#SECPreviews- East: #5 Kentucky Wildcats
The words ‘fun’, ‘Kentucky’, and ‘football’ don’t normally belong in the same paragraph, let alone sentence. But I’m here to tell you: they were entertaining and explosive last year. They return enough on offense (and possibly enough competency on defense, outside the loss of Bud Dupree) to compete for a bowl.
What Happened Last Year?
Mark Stoops’ second season saw continued improvement from their year 1 results, as they snapped a 17-game SEC losing streak early against Vanderbilt and followed it up with a shootout win against South Carolina. Matter of fact, they took Florida to triple OT in The Swamp before those two successes, so they just narrowly missed a 6-0 start.
The wheels then came off in a 41-3 loss at LSU, but they held their own in the SEC’s weirdest possible 3:30 CBS kickoff: #1 Mississippi State at Kentucky. The 45-31 loss was more competitive than the final score would indicate. They were then competitive in road losses to Mizzou and Louisville…but not so much against Georgia and Tennessee.
Put it all together, and you have 9 games in which the Wildcats were competitive. They return 7 starters on each side of the ball, including a much-improved QB Patrick Towles.
Three Key Games
First off, their nonconference schedule includes Louisiana-Lafayette, Eastern Kentucky, and Charlotte in the 49ers’ first power-5 game. Find three wins between the SEC and Louisville, and the ‘Cats are bowling for the first time since 2010.
Sept. 19, Florida: Fresh off taking the Gators to triple OT last year, Kentucky has the good fortune of drawing the Gators early, before their new offense is battle-tested.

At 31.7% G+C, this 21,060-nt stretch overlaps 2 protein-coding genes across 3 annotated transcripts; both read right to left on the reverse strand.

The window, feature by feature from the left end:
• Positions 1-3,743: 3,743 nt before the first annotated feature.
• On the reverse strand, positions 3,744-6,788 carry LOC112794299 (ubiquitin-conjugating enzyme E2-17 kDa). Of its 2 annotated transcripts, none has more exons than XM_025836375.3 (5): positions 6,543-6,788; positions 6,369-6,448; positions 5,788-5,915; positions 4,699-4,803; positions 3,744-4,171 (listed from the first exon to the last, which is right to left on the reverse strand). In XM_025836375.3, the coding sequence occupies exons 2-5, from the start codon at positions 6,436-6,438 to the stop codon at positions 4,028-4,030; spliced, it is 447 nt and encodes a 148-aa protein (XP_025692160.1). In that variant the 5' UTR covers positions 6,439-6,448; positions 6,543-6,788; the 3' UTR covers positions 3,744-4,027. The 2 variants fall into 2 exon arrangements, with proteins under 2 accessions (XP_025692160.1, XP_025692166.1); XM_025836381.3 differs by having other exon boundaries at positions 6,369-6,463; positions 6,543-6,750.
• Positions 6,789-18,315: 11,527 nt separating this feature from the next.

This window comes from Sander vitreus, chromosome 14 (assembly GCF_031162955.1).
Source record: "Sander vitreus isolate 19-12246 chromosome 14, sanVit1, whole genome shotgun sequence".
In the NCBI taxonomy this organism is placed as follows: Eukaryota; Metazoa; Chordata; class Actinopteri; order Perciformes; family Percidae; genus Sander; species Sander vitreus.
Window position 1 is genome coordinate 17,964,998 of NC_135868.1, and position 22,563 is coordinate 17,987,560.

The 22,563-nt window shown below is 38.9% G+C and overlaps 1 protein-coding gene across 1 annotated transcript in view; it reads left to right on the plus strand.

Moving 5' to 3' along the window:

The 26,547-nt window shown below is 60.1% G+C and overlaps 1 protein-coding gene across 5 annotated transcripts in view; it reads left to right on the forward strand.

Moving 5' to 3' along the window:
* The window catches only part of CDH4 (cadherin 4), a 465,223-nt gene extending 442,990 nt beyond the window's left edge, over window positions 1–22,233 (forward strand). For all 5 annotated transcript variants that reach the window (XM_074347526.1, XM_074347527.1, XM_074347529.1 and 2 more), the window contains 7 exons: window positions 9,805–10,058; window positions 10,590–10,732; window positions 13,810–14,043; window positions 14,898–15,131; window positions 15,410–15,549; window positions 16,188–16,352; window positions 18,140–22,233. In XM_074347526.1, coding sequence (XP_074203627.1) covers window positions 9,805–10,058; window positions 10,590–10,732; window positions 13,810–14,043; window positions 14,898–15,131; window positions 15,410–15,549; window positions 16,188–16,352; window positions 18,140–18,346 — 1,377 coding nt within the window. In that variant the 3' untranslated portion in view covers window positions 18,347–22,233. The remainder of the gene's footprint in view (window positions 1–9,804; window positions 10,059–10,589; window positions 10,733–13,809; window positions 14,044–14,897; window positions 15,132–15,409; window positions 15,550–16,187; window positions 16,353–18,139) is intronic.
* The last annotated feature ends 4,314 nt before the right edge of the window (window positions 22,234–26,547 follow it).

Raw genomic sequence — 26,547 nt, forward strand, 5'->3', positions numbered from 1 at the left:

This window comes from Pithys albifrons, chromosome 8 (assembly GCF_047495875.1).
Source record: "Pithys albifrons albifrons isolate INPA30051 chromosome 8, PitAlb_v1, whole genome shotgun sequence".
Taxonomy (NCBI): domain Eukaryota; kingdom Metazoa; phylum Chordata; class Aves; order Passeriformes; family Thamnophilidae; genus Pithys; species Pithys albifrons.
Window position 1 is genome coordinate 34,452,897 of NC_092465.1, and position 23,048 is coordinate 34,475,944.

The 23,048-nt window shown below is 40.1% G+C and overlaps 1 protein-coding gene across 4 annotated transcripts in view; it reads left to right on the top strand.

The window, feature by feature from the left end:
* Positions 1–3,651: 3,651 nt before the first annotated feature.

Sept. 26, Missouri: Had this as a key for Mizzou as well, but it should shape up as a shakedown for middle-of-the-pack versus towards-the-bottom in the SEC East. That’s right, if Kentucky holds serve in September, they should be able to comfortably hit the 6-win plateau.
Nov. 28, Louisville: Assuming losses at South Carolina, home against Auburn, and at Mississippi State and Georgia, the two above and Tennessee become their swing games. They played the fighting Petrinos close in Louisville last year, and both the four-game losing streak to their rivals and the dangling carrot of 15 extra bowl practices should serve as proper motivation.
Five Key Players:
Melvin Lewis, DT: He held his starting NT job over the very large and very hyped Matt Elam last year, and responded as a pretty good two-gap stuffer. If he fails, the nose grows from 342 to 365 in this form:
Jon Toth, C: The only Kentucky OL among 4 returning starters on any of Phil Steele’s All-SEC teams, Toth has anchored the line for the entire Stoops era.
Patrick Towles, QB: Already the best offensive back at Kentucky since Andre Woodson, Towles started strong but finished with relatively pedestrian numbers: 14 TD, 9 Int, 57.3% completions. Given the fact that the team had its highest scoring output since 2010 with those numbers, any improvement should prove huge for the Wildcats.
Josh Forrest, MLB: Takes over as the most recognizable defensive player on the team, and they’re going to need his production. He actually led the team (Dupree included) with 7 tackles for loss and 110 total.
Dorian Baker/Garrett Johnson, WR: Slated to take over two of the three starting spots, both put up around 20 catches for 200 yards and a couple TD’s as true freshmen. If one of them can step up opposite leading receiver Ryan Timmons, the O should take the next step.
In case you haven’t noticed, Kentucky’s success in 2015 will be defined strictly by whether they’re playing a 13th game. I think it’s time for them to do just that.